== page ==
#15: A memorable sermon (c.1902)

Another sermon story from the mosque begs to be recorded. Men sin, said the earnest preacher, because they forget God, and they forget God because they love the world too much. Humanity is like a man walking across a plain who finds himself pursued by a lion. Running at top speed and casting about for some refuge from the danger he finds a well with a platform half way down where he reaches temporary safety. The lion comes to the mouth of the well and threatens to tear him in pieces if he tries to escape. As he looks, he sees a huge dragon at the bottom of the well ready to devour him if he falls. And then he sees two mice, a black mouse and a white one, coming out of the sides of the well and beginning to gnaw away the supports of the frail platform on which he has found security. But the man, foolish fellow, having food and drink with him by chance, begins to eat and drink and make merry without meditating on the threatening dangers of the situation. Then the preacher said, in effect, may God Almighty have mercy upon us and deliver us from the temptations and dangers of the world, the flesh and the devil. The great assembly of hundreds of strong men knelt and rose, knelt and rose again, pouring forth earnest prayers for divine salvation and blessing. As we walked away from the service, I remarked to my Moslem friend with whom I had visited the mosque, "That was a good story that the hodja told about the man in the well". He assented that it was a very good story. I said it seemed to me that one point was omitted. "What was that", he asked. I replied that I did not hear the preacher tell how the man could escape out of his danger. Did he point that out? My companion had not noticed or heard anything about that. "Well", I said, "what would you say? You're a Moslem. There's no doubt about the temptations and dangers for all of us in the life of this world. The question is how to escape them all. What would you say about that"? "I declare I don't know", was his answer. And Moslems do not know so far as I could ever learn from my many friends. Islam can depict the frailty and the foibles of men as vividly as it can depict the majesty and the mercy of God, but it has no available way of escape to propose, it has no way of salvation, no Savior, no Redeemer. By degrees we came to realize that from about one- fourth to one-third of our Turkish friends and neighbors were not orthodox Sunni Mohammedans but were unorthodox Shia or Alevi sectaries. Their professed religion was largely camouflage. As a semi-separate clan or tribe, usually in separate villages of their own, they were pitiably ignorant, secretive and superstitious.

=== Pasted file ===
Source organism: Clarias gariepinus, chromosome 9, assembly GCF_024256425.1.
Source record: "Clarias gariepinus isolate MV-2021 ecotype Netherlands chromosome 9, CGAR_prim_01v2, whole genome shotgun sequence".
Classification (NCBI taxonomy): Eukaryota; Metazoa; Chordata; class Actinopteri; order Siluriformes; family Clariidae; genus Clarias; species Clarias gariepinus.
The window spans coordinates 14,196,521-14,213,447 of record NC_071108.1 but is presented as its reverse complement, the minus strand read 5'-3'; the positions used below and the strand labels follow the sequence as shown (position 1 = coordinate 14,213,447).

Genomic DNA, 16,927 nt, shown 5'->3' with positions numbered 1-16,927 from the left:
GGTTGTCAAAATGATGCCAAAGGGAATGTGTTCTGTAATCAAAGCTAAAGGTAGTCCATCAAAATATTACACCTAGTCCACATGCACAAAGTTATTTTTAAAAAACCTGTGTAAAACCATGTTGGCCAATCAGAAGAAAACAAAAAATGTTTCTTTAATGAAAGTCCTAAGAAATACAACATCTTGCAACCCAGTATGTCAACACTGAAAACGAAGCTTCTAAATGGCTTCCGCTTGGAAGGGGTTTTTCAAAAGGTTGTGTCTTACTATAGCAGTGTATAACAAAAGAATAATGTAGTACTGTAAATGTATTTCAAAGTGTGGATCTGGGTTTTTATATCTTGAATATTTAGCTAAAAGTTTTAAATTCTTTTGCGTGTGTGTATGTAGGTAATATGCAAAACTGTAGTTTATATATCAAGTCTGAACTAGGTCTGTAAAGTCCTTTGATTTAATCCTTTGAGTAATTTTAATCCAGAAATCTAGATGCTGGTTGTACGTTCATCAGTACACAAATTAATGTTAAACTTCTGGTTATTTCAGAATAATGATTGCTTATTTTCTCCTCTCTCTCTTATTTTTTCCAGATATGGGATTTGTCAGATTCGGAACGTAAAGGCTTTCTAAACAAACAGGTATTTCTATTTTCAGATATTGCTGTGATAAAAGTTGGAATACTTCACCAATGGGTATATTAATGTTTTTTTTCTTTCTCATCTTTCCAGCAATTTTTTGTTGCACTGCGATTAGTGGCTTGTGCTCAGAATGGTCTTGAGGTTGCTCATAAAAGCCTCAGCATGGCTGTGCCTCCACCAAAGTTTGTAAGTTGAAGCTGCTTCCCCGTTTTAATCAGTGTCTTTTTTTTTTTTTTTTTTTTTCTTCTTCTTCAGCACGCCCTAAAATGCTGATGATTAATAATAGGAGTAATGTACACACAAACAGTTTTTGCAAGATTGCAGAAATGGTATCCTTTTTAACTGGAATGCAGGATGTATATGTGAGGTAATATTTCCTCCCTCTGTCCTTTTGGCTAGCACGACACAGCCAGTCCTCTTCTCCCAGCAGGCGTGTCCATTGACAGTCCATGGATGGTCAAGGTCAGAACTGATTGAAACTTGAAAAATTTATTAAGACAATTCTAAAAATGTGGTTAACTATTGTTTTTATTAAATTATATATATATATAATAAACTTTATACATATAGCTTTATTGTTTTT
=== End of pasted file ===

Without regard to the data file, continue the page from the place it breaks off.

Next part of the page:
NEXT: The Alevi Turks (c. 1902)

Back to "OTTOMAN ANATOLIA"